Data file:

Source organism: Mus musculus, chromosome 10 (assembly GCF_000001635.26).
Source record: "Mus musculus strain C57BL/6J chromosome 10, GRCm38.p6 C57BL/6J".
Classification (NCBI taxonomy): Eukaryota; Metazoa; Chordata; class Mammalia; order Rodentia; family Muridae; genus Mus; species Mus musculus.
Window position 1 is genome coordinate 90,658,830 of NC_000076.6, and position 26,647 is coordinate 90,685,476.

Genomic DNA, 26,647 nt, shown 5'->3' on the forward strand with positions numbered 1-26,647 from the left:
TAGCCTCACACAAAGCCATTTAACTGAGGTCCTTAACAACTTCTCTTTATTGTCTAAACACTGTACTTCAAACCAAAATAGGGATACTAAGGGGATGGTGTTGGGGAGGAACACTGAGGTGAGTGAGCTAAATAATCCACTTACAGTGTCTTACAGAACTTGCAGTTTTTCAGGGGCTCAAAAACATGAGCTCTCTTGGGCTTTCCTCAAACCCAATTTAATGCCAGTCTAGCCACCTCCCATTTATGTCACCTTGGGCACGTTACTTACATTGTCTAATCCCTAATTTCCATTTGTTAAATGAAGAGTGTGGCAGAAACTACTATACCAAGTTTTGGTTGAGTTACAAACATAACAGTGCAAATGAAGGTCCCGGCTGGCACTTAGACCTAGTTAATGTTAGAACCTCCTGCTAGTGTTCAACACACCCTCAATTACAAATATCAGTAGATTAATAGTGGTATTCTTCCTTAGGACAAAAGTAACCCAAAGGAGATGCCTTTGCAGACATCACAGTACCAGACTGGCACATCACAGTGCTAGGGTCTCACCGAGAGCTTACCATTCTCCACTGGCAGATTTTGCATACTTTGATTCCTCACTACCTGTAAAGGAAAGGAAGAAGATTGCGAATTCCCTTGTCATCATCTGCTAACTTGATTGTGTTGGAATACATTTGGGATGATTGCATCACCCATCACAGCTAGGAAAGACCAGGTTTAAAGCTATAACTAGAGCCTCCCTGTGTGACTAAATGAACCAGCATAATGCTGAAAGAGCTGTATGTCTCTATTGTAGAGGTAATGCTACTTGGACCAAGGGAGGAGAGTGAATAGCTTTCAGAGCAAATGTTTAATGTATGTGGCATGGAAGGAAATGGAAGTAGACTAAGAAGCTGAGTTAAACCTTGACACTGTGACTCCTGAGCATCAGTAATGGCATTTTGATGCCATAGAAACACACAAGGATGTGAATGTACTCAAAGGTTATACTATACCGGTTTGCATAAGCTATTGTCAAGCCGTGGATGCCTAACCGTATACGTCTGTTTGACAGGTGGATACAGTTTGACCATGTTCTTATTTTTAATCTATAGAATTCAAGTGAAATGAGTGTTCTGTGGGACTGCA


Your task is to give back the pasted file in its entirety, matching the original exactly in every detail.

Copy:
Source organism: Mus musculus, chromosome 10 (assembly GCF_000001635.26).
Source record: "Mus musculus strain C57BL/6J chromosome 10, GRCm38.p6 C57BL/6J".
Classification (NCBI taxonomy): Eukaryota; Metazoa; Chordata; class Mammalia; order Rodentia; family Muridae; genus Mus; species Mus musculus.
Window position 1 is genome coordinate 90,658,830 of NC_000076.6, and position 26,647 is coordinate 90,685,476.

Genomic DNA, 26,647 nt, shown 5'->3' on the forward strand with positions numbered 1-26,647 from the left:
TAGCCTCACACAAAGCCATTTAACTGAGGTCCTTAACAACTTCTCTTTATTGTCTAAACACTGTACTTCAAACCAAAATAGGGATACTAAGGGGATGGTGTTGGGGAGGAACACTGAGGTGAGTGAGCTAAATAATCCACTTACAGTGTCTTACAGAACTTGCAGTTTTTCAGGGGCTCAAAAACATGAGCTCTCTTGGGCTTTCCTCAAACCCAATTTAATGCCAGTCTAGCCACCTCCCATTTATGTCACCTTGGGCACGTTACTTACATTGTCTAATCCCTAATTTCCATTTGTTAAATGAAGAGTGTGGCAGAAACTACTATACCAAGTTTTGGTTGAGTTACAAACATAACAGTGCAAATGAAGGTCCCGGCTGGCACTTAGACCTAGTTAATGTTAGAACCTCCTGCTAGTGTTCAACACACCCTCAATTACAAATATCAGTAGATTAATAGTGGTATTCTTCCTTAGGACAAAAGTAACCCAAAGGAGATGCCTTTGCAGACATCACAGTACCAGACTGGCACATCACAGTGCTAGGGTCTCACCGAGAGCTTACCATTCTCCACTGGCAGATTTTGCATACTTTGATTCCTCACTACCTGTAAAGGAAAGGAAGAAGATTGCGAATTCCCTTGTCATCATCTGCTAACTTGATTGTGTTGGAATACATTTGGGATGATTGCATCACCCATCACAGCTAGGAAAGACCAGGTTTAAAGCTATAACTAGAGCCTCCCTGTGTGACTAAATGAACCAGCATAATGCTGAAAGAGCTGTATGTCTCTATTGTAGAGGTAATGCTACTTGGACCAAGGGAGGAGAGTGAATAGCTTTCAGAGCAAATGTTTAATGTATGTGGCATGGAAGGAAATGGAAGTAGACTAAGAAGCTGAGTTAAACCTTGACACTGTGACTCCTGAGCATCAGTAATGGCATTTTGATGCCATAGAAACACACAAGGATGTGAATGTACTCAAAGGTTATACTATACCGGTTTGCATAAGCTATTGTCAAGCCGTGGATGCCTAACCGTATACGTCTGTTTGACAGGTGGATACAGTTTGACCATGTTCTTATTTTTAATCTATAGAATTCAAGTGAAATGAGTGTTCTGTGGGACTGCA